23 June 2022

In its “central” scenario presented on Tuesday, the Banque de France expects the French economy to grow by 2.3% in 2022. If European oil and gas imports from Russia stop in the third quarter, GDP growth would be limited to 1.5% this year, before a recession next year.

Russia’s invasion of Ukraine will have a greater-than-expected economic impact in France. Whatever the outcome of the conflict and the standoff with Moscow, there will be less growth and more inflation in the coming months.

This is one of the conclusions that emerges from the new macroeconomic projections for the period 2022-2024 presented this Tuesday by the Banque de France, which worked on two scenarios. “Uncertainty is high but less than in March 2020”, at the beginning of the Covid-19 crisis, the institution estimates.

An impact of 2 GDP points

In its so-called “central” scenario, the most likely, GDP should grow by an annual average of 2.3% in 2022. This figure, clearly lower than the 3.4% anticipated in mid-March, is close to the so-called “degraded” scenario presented at the time (+2.8%) and reflects above all the dynamism of activity in 2021. The executive’s 2022 budget was built last autumn on an assumption of +4% which should be revised in the coming weeks.

In the central bank’s reassessment, the revision of the quarterly accounts carried out by INSEE is not the only factor involved, even if it accounts for 0.4 points. The institution also foresees a “pronounced slowdown” in activity, affected in particular by the surge in energy and raw material prices. Its projections assume a barrel price of 105.8 dollars on average over the year, compared to 93 dollars anticipated in March. They also include the slowdown in demand from France’s partner countries. Ultimately, the cost of the war in Ukraine would be around 2 points of GDP over the period 2022-2024, according to its calculations.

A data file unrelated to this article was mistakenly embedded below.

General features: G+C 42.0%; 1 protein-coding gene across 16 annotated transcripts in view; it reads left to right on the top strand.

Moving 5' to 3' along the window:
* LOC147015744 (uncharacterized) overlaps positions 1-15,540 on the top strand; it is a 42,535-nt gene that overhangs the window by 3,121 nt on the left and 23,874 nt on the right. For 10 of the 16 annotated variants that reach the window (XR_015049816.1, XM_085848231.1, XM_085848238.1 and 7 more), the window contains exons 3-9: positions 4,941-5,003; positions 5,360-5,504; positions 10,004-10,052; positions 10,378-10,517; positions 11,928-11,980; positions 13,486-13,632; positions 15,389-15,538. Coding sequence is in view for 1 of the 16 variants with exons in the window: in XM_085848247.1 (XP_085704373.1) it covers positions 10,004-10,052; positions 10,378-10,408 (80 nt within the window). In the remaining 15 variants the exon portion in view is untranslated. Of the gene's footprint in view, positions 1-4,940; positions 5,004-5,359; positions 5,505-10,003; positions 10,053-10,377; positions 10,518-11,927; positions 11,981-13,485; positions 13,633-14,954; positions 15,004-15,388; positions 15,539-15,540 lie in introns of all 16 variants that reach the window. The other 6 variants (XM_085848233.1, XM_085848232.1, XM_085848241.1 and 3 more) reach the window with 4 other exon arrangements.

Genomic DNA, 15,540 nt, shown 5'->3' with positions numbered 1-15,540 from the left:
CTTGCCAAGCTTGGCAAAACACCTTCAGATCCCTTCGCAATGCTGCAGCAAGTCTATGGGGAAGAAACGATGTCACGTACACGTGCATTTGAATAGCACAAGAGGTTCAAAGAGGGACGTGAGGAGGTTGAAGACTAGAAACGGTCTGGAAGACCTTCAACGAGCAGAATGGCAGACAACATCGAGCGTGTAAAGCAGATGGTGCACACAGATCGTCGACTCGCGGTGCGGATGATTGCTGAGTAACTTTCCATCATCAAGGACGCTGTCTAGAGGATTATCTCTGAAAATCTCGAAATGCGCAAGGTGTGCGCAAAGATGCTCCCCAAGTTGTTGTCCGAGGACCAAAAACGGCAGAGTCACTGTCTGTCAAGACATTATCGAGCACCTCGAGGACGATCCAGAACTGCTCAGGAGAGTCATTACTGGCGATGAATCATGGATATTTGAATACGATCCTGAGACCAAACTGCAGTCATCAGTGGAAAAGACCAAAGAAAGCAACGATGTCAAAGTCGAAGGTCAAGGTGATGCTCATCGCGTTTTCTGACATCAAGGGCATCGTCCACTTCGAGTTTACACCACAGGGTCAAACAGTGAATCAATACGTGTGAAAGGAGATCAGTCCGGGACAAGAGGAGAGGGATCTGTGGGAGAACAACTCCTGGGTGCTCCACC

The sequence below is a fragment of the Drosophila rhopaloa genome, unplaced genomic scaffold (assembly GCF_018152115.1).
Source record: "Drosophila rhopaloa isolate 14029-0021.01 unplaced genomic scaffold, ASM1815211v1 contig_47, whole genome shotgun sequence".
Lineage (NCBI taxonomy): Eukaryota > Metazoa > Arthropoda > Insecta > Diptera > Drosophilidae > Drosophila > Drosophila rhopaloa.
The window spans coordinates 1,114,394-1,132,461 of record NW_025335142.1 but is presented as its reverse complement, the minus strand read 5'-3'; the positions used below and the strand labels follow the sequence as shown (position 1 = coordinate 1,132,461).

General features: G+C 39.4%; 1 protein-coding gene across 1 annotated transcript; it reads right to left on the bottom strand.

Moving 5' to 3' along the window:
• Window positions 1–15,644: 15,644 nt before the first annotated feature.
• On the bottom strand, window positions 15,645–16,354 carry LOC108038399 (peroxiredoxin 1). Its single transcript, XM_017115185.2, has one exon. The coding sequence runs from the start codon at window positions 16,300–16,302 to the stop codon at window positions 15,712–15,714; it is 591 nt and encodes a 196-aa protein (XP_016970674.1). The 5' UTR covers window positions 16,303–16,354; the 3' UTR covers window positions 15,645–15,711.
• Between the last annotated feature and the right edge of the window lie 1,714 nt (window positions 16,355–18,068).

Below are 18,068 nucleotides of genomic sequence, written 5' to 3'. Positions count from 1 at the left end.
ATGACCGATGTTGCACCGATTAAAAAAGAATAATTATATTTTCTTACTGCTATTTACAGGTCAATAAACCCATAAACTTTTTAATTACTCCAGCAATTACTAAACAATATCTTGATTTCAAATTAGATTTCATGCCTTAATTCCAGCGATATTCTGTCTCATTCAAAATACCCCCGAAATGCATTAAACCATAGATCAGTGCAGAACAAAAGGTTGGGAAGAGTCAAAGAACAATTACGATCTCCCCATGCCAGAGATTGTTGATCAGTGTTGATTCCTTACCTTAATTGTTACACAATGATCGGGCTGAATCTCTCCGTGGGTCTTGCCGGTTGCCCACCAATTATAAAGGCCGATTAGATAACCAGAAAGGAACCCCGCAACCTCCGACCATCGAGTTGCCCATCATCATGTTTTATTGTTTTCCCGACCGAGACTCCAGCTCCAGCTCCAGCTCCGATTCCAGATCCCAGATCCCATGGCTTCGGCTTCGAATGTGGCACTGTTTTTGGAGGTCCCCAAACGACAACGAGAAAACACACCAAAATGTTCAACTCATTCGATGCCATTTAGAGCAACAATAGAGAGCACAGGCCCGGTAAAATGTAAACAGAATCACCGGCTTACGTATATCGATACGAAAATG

Purchasing power down by 1 point

At the same time, inflation will be “higher, broader and longer” than previously expected. It will reach 5.6% in France this year, according to the Eurostat harmonised index, remaining lower than in the euro zone thanks to the tariff shield on gas and electricity prices (assuming that it is maintained until the end of 2022). Without the measure, it would be 1.2 percentage points higher.

Purchasing power per capita would nevertheless fall this year, by 1%, after having risen by 2% in 2021, according to the Banque de France, which incorporated the latest announcements from the executive until the end of May.

Household consumption will suffer, even though households should draw on their surplus savings to cope with the rising cost of living. Despite a good resistance of employment, allowing the unemployment rate to continue its fall to 7.4% this year, the landing would be brutal: GDP growth would only be 1.2% in 2023. It would rise to 1.7% the following year. With unchanged economic policy, the public debt ratio would reach 112% of GDP this year before stabilising at around 109%.

The Banque de France projections do not take into account the economic uncertainties created by the recomposition of the National Assembly after the legislative elections.

Inflation at 7% in 2023

While Moscow is increasing the pressure on Western countries by gradually cutting off their gas supplies, the banking institution has also presented an “unfavourable” scenario, based on two hypotheses: a total halt to European imports of Russian oil and gas from the third quarter of 2022 and “exceptional” tensions on hydrocarbon prices. The French economy would then grow by only 1.5% in 2022 and enter recession in 2023 with an estimated 1.3% fall in GDP.

Inflation, on the other hand, would rise to 7% next year due to the shock of oil and gas prices, before falling back to 0.7%, cooled by a sharp drop in energy prices and the disinflationary effects of the decline in activity.

The “central” scenario, on the other hand, foresees a gradual slowdown in price increases. It would return to 3.4% in 2023 and then to 1.9% the following year, which is the target set by the European Central Bank (ECB) for this horizon. In 2024, it is mainly services that will fuel the rise in prices.

Source: Les Echos